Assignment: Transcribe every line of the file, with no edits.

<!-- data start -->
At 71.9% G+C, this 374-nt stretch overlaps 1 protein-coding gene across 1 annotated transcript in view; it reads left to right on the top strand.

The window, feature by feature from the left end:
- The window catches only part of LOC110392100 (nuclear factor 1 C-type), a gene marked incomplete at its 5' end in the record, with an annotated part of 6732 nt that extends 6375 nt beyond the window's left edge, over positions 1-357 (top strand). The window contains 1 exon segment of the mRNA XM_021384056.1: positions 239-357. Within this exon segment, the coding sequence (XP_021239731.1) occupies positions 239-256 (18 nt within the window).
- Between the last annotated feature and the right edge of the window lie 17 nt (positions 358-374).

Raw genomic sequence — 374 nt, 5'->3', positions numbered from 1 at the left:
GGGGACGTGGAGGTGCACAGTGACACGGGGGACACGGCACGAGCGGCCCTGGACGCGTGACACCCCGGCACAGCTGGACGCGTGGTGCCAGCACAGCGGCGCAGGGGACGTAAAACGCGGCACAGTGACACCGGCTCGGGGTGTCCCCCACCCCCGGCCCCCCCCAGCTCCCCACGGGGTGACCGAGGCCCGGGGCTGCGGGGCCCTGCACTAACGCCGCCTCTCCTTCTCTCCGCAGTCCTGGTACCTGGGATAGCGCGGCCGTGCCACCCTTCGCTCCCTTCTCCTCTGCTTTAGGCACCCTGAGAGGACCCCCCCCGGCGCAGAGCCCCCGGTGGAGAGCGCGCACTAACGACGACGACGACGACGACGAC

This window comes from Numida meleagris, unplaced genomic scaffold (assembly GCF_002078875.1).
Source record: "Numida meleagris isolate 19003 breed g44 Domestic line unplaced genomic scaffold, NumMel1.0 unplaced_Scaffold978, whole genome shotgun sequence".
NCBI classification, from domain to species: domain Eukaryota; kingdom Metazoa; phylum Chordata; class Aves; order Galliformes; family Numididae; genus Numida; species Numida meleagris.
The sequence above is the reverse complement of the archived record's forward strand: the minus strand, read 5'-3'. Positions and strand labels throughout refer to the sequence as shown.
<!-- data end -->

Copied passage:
At 71.9% G+C, this 374-nt stretch overlaps 1 protein-coding gene across 1 annotated transcript in view; it reads left to right on the top strand.

The window, feature by feature from the left end:
- The window catches only part of LOC110392100 (nuclear factor 1 C-type), a gene marked incomplete at its 5' end in the record, with an annotated part of 6732 nt that extends 6375 nt beyond the window's left edge, over positions 1-357 (top strand). The window contains 1 exon segment of the mRNA XM_021384056.1: positions 239-357. Within this exon segment, the coding sequence (XP_021239731.1) occupies positions 239-256 (18 nt within the window).
- Between the last annotated feature and the right edge of the window lie 17 nt (positions 358-374).

Raw genomic sequence — 374 nt, 5'->3', positions numbered from 1 at the left:
GGGGACGTGGAGGTGCACAGTGACACGGGGGACACGGCACGAGCGGCCCTGGACGCGTGACACCCCGGCACAGCTGGACGCGTGGTGCCAGCACAGCGGCGCAGGGGACGTAAAACGCGGCACAGTGACACCGGCTCGGGGTGTCCCCCACCCCCGGCCCCCCCCAGCTCCCCACGGGGTGACCGAGGCCCGGGGCTGCGGGGCCCTGCACTAACGCCGCCTCTCCTTCTCTCCGCAGTCCTGGTACCTGGGATAGCGCGGCCGTGCCACCCTTCGCTCCCTTCTCCTCTGCTTTAGGCACCCTGAGAGGACCCCCCCCGGCGCAGAGCCCCCGGTGGAGAGCGCGCACTAACGACGACGACGACGACGACGAC

This window comes from Numida meleagris, unplaced genomic scaffold (assembly GCF_002078875.1).
Source record: "Numida meleagris isolate 19003 breed g44 Domestic line unplaced genomic scaffold, NumMel1.0 unplaced_Scaffold978, whole genome shotgun sequence".
NCBI classification, from domain to species: domain Eukaryota; kingdom Metazoa; phylum Chordata; class Aves; order Galliformes; family Numididae; genus Numida; species Numida meleagris.
The sequence above is the reverse complement of the archived record's forward strand: the minus strand, read 5'-3'. Positions and strand labels throughout refer to the sequence as shown.